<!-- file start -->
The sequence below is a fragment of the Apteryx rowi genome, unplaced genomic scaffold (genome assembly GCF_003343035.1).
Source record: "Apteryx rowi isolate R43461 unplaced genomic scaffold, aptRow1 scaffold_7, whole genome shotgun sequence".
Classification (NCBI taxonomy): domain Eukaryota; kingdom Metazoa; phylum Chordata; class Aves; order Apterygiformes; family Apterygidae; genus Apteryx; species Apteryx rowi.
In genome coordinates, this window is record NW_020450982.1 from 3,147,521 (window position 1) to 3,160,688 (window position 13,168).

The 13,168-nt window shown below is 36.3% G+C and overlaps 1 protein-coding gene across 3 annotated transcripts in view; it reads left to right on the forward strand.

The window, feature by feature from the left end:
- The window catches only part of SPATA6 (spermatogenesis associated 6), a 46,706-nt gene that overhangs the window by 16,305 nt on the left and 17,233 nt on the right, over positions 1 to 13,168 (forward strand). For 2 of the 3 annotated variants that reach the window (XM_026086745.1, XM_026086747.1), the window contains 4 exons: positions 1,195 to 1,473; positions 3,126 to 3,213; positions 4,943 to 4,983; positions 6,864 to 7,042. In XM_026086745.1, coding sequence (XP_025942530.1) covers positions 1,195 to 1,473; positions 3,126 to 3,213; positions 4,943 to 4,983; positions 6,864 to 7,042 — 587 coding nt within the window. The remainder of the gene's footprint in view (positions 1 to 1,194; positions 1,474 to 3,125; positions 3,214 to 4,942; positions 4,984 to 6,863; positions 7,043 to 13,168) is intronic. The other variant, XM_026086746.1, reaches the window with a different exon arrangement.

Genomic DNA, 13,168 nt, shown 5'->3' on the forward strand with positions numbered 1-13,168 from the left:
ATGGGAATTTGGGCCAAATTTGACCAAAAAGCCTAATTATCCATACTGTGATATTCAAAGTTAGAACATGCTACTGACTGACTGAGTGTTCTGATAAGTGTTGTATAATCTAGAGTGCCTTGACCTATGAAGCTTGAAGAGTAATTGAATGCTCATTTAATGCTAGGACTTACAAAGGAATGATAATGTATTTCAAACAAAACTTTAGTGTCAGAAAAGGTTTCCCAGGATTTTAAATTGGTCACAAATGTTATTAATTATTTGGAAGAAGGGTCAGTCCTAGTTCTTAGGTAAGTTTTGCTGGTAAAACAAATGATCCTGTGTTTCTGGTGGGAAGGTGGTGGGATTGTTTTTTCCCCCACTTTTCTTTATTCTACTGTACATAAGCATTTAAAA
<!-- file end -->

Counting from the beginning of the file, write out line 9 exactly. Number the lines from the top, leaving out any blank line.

ATGGGAATTTGGGCCAAATTTGACCAAAAAGCCTAATTATCCATACTGTGATATTCAAAGTTAGAACATGCTACTGACTGACTGAGTGTTCTGATAAGTGTTGTATAATCTAGAGTGCCTTGACCTATGAAGCTTGAAGAGTAATTGAATGCTCATTTAATGCTAGGACTTACAAAGGAATGATAATGTATTTCAAACAAAACTTTAGTGTCAGAAAAGGTTTCCCAGGATTTTAAATTGGTCACAAATGTTATTAATTATTTGGAAGAAGGGTCAGTCCTAGTTCTTAGGTAAGTTTTGCTGGTAAAACAAATGATCCTGTGTTTCTGGTGGGAAGGTGGTGGGATTGTTTTTTCCCCCACTTTTCTTTATTCTACTGTACATAAGCATTTAAAA